Screenshots from a webcam set up by Icelandic telecom company Mila show the eruption of the Bardarbunga volcano on Friday, Aug. 29, 2014.
After an earthquake hit in the area, a volcanic eruption occurred Friday in Iceland, resulting in a temporary no-fly order.
The eruption started in Holuhraun, north of the Dyngjujökull Glacier, which is located in northern Vatnajökull, just after midnight Friday, local time, the Icelandic Meteorological Office said.
Scientists who are in the area close to the eruption estimate that the volcanic fissure in Holuhraun is about 1 km (0.62 miles) long, according to the Iceland Civil Protection Department.
Four likely scenarios exist for future seismic and volcanic activity in the area, government officials said.
They include the migration of magma stopping, which would result in a gradual reduction in seismic activity and no further eruptions; a dike could reach the Earth's surface north of Dyngjujökull causing another eruption, possibly on a new fissure; or an eruption occurs again where either the fissure is partly or entirely beneath Dyngjujökull and likely produce a flood in Jökulsá á Fjöllum and perhaps explosive, ash-producing activity, according to the Met Office website.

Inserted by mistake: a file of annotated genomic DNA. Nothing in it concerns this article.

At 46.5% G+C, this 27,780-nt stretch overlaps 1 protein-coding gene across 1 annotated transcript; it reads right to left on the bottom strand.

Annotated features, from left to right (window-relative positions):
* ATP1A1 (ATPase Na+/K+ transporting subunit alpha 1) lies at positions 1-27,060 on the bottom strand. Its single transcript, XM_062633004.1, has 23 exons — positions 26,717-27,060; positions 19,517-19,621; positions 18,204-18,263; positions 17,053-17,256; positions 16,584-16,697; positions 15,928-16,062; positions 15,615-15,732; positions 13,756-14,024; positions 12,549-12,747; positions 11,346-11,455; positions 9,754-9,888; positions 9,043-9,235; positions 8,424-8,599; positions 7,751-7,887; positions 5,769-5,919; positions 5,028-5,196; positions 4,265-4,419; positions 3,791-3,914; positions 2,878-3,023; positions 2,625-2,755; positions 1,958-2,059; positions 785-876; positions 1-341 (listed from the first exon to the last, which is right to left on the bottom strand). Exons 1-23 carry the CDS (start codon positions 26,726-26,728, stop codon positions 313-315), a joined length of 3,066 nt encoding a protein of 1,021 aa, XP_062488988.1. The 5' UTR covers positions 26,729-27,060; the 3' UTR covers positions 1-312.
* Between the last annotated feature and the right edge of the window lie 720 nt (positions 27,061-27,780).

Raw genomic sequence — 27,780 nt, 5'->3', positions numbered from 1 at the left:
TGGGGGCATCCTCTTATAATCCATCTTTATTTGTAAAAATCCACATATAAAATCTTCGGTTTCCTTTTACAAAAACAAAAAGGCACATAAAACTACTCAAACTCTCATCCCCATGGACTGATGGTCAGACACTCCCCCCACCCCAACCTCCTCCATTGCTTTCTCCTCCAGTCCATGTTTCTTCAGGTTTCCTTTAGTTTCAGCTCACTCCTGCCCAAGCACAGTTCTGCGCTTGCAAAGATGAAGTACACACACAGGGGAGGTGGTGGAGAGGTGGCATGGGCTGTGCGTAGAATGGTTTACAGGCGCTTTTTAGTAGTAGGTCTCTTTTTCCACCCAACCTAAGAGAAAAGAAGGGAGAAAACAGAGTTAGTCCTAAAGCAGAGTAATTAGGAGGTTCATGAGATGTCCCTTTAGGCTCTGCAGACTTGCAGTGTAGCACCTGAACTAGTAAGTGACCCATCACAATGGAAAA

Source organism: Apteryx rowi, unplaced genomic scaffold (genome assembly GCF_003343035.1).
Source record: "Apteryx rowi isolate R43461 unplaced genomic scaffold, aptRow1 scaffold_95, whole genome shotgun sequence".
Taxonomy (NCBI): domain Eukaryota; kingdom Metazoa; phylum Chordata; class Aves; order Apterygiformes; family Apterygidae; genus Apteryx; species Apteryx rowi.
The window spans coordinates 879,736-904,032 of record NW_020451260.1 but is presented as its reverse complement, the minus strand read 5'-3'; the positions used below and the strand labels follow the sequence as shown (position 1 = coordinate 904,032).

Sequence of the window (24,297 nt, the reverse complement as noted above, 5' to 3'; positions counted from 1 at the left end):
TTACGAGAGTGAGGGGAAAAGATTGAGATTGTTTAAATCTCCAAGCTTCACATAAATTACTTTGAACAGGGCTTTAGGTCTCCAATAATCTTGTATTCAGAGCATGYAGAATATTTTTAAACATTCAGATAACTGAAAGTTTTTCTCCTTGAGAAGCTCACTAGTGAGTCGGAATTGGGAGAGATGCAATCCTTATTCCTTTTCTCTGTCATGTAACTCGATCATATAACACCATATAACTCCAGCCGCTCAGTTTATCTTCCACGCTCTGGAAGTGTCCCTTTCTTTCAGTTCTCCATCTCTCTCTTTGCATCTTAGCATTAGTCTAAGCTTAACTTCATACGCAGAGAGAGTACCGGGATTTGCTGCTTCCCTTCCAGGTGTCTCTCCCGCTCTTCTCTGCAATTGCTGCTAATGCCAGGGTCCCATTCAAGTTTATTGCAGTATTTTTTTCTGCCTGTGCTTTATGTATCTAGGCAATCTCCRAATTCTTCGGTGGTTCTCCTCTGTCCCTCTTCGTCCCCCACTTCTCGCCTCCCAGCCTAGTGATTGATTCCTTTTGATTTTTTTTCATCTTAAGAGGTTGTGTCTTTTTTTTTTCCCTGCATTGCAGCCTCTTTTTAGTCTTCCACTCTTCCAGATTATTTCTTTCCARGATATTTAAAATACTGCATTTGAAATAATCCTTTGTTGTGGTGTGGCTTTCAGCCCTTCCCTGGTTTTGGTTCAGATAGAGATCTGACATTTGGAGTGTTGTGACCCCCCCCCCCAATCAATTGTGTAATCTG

The fourth scenario is for Bardarbunga to erupt, causing an outburst flood and possibly an explosive, ash-producing activity.